Florida Woman’s Death Caused by Takata Air Bag Rupture
Takata Death Toll Rising
Investigators with Florida Highway Patrol confirmed Wednesday, January 17, 2018, that the death of Nicole Barker, a 34-year-old mother of three, was caused by a defective Takata air bag that ruptured in her 2002 Honda Accord after she was involved in an accident on July 19, 2017.
According to the investigator’s report, Barker was traveling down a two lane road in Holiday, Florida, going 30 mph, when a 1999 Pontiac Firebird Trans Am driven by a 19-year-old man made a left turn in front of her and Barker’s 2002 Honda Accord slammed into Trans Am’s passenger’s side. Barker was struck by metal shrapnel that burst through the Takata air bag, causing a 6-inch by 3-inch gaping wound to her left temple, a fractured skull, and bruising and bleeding on her brain. Barker’s minor children survived the accident and walked away with minor injuries.
How Do the Takata Air Bags Burst?
Takata inflators can explode with too much force and blow apart a metal canister, spewing shrapnel into drivers. The Takata air bags use ammonium nitrate in its inflators to fill the air bags quickly, but when this chemical is exposed to heat and humidity, it deteriorates causing the metal canister inside the bag to blow up and send shrapnel flying during a collision. The Takata recall is one of the largest automotive recalls in U.S. history, involving 42 million vehicles and 69 million inflators. More than 100 million have been recalled worldwide.
The recall includes over 19 vehicle manufacturers and approximately 46 million Takata air bag inflators that have been employed in an estimated 34 million vehicles in the United States. You can search The National Highway Traffic Safety Administration’s website for your vehicle model and determine whether your air bag needs replacing by clicking here: https://www.nhtsa.gov/recall-spotlight/takata-air-bags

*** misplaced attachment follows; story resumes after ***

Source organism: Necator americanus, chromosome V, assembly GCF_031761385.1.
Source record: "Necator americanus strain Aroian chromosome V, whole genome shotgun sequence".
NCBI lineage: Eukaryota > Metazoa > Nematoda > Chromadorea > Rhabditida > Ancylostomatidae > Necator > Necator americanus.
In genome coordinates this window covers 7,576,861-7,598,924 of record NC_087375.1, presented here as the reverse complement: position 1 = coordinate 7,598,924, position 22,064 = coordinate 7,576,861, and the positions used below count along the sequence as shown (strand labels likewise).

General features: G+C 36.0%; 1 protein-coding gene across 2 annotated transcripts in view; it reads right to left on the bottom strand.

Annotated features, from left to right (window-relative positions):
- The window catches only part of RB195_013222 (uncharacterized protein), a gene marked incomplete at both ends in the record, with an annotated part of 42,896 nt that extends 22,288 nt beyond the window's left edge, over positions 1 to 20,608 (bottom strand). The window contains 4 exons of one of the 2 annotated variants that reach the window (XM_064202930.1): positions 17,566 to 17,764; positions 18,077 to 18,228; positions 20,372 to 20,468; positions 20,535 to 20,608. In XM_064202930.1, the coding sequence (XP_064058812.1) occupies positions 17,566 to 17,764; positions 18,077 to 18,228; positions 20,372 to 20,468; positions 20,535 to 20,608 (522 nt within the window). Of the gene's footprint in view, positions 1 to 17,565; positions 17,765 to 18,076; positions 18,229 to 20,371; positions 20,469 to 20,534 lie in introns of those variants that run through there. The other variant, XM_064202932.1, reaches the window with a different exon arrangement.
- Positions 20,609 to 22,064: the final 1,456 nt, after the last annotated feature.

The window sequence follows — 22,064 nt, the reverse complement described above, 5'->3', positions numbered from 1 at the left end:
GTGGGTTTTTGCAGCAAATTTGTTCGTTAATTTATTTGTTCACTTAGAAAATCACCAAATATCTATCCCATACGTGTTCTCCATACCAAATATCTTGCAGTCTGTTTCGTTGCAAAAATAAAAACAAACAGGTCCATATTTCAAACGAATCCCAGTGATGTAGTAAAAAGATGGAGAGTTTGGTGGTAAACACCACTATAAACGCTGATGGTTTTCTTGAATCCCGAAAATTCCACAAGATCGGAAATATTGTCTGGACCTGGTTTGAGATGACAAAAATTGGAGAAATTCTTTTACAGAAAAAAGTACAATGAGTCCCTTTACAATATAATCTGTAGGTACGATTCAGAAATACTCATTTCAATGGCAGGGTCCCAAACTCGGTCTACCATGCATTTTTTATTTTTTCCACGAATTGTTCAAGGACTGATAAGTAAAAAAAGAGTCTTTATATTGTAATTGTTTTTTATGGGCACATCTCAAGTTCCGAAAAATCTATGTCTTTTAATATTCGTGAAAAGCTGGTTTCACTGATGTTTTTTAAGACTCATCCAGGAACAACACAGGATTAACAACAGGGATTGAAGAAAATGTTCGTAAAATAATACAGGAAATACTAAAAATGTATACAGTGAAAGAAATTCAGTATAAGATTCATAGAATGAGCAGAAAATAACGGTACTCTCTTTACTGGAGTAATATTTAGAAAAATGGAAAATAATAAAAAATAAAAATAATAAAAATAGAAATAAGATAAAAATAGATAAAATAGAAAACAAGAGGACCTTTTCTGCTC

Call an Experienced Air Bag Defect Lawyer
One of our former clients, Stephanie Erdman, nearly lost her right eye when the air bag inflator in her 2002 Honda Civic exploded and shrapnel flew into her face after another vehicle collided into hers. She underwent several surgeries to remove the shrapnel and to reconstruct her eyelids. Stephanie recovered, but she does not forget her injuries. The attorneys at the Ammons Law Firm helped Stephanie achieve a just recovery. Now, Stephanie urges manufacturers and consumers to replace their Takata air bags immediately to prevent further injury and death.
If you or a loved one has been injured by a defective Takata air bag, you may have a potential claim for damages against the manufacturer. The air bag defect lawyers with the Ammons Law Firm have the legal resources and experience to assist you. Call 713-523-1606.